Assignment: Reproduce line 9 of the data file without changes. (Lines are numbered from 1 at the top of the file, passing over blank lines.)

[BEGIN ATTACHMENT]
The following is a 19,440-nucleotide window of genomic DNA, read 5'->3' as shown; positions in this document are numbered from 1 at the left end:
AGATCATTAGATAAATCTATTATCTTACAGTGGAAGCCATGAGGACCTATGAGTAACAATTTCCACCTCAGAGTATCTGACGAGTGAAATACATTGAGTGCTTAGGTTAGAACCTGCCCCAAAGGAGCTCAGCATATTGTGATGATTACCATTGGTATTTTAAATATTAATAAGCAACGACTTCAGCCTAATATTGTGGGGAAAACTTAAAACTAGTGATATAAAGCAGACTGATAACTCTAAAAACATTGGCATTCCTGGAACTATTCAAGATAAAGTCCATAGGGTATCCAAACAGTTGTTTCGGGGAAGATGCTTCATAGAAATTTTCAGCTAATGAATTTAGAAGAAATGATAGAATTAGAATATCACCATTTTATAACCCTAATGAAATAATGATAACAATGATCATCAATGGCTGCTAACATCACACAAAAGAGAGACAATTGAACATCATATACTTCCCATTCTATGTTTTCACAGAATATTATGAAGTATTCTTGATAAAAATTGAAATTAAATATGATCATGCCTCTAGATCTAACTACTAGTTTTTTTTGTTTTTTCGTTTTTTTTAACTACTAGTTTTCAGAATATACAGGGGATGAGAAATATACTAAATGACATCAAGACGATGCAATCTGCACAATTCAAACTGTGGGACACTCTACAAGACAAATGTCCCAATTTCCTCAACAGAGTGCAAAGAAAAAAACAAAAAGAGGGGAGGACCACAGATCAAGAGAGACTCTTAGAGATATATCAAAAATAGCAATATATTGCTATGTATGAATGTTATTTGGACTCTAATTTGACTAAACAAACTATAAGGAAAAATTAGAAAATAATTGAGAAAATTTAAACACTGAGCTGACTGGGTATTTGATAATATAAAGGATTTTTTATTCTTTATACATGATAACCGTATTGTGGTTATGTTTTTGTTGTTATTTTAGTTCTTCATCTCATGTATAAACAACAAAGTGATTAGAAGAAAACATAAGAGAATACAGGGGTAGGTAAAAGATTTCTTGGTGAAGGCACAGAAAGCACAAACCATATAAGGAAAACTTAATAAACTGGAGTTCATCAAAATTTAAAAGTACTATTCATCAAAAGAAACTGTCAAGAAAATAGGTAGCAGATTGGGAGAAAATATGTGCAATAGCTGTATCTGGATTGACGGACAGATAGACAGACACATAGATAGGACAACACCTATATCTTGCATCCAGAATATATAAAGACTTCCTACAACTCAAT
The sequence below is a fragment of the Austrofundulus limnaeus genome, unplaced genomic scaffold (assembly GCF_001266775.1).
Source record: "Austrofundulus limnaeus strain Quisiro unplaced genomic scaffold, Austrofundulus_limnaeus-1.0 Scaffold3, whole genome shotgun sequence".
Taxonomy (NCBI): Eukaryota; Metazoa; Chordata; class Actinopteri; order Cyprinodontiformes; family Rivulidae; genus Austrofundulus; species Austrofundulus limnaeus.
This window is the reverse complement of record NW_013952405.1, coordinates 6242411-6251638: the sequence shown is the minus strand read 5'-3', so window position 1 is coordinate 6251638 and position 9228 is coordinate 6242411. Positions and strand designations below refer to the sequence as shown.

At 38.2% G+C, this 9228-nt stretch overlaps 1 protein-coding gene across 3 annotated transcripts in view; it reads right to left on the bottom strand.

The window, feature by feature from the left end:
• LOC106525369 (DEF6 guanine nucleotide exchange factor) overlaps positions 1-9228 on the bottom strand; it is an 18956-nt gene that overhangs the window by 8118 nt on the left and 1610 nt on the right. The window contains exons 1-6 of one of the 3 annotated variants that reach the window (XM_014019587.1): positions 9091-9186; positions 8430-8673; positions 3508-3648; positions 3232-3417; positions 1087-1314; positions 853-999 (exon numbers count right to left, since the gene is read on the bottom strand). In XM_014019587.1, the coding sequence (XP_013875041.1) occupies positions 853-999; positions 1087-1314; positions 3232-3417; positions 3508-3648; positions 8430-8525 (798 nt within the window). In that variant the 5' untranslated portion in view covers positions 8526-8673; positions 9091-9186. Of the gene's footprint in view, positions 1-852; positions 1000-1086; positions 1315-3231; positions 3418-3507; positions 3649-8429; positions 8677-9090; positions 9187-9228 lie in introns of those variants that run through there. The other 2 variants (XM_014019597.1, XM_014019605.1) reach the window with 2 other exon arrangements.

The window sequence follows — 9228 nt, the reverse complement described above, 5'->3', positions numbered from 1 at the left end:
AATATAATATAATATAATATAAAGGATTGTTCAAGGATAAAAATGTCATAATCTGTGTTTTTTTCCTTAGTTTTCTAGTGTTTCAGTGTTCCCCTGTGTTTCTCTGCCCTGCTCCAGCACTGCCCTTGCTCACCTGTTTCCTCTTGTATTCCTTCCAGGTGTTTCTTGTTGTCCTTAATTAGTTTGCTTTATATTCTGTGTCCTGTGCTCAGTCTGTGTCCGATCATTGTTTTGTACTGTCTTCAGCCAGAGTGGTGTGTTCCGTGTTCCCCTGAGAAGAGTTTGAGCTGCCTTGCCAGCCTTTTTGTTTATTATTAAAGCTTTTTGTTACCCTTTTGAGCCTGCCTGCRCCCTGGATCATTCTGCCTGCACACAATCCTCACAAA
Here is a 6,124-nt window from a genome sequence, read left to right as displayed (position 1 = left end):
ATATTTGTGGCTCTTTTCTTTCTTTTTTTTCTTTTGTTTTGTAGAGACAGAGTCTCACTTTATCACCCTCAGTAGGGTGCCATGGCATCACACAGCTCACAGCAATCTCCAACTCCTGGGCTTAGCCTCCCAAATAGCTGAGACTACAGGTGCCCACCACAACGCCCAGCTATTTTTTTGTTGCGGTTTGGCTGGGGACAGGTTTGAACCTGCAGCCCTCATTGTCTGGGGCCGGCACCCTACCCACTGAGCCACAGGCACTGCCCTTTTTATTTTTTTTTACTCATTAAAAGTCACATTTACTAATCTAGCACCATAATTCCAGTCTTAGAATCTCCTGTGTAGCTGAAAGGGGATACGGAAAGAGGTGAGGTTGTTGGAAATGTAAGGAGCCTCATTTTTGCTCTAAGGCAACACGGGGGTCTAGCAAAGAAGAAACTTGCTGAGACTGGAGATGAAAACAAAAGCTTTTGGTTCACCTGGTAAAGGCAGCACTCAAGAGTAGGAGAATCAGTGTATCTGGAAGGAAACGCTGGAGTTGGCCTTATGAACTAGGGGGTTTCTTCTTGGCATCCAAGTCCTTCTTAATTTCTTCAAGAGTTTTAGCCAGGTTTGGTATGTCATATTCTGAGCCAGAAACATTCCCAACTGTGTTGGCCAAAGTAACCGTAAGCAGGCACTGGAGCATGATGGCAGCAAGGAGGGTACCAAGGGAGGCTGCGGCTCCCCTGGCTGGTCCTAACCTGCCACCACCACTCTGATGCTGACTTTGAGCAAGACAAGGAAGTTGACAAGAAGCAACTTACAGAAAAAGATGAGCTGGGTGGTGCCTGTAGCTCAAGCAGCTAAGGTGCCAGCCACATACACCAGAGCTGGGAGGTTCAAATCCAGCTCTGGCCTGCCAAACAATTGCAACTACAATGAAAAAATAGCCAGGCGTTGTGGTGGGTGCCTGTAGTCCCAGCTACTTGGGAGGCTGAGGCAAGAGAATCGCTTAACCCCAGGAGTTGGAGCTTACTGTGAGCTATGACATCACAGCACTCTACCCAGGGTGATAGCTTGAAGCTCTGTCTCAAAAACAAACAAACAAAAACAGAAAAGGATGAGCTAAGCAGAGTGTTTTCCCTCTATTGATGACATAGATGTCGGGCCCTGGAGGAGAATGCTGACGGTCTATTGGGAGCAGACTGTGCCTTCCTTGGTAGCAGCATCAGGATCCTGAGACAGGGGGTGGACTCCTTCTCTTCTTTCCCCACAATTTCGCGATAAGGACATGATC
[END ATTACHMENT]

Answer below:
• LOC106525369 (DEF6 guanine nucleotide exchange factor) overlaps positions 1-9228 on the bottom strand; it is an 18956-nt gene that overhangs the window by 8118 nt on the left and 1610 nt on the right. The window contains exons 1-6 of one of the 3 annotated variants that reach the window (XM_014019587.1): positions 9091-9186; positions 8430-8673; positions 3508-3648; positions 3232-3417; positions 1087-1314; positions 853-999 (exon numbers count right to left, since the gene is read on the bottom strand). In XM_014019587.1, the coding sequence (XP_013875041.1) occupies positions 853-999; positions 1087-1314; positions 3232-3417; positions 3508-3648; positions 8430-8525 (798 nt within the window). In that variant the 5' untranslated portion in view covers positions 8526-8673; positions 9091-9186. Of the gene's footprint in view, positions 1-852; positions 1000-1086; positions 1315-3231; positions 3418-3507; positions 3649-8429; positions 8677-9090; positions 9187-9228 lie in introns of those variants that run through there. The other 2 variants (XM_014019597.1, XM_014019605.1) reach the window with 2 other exon arrangements.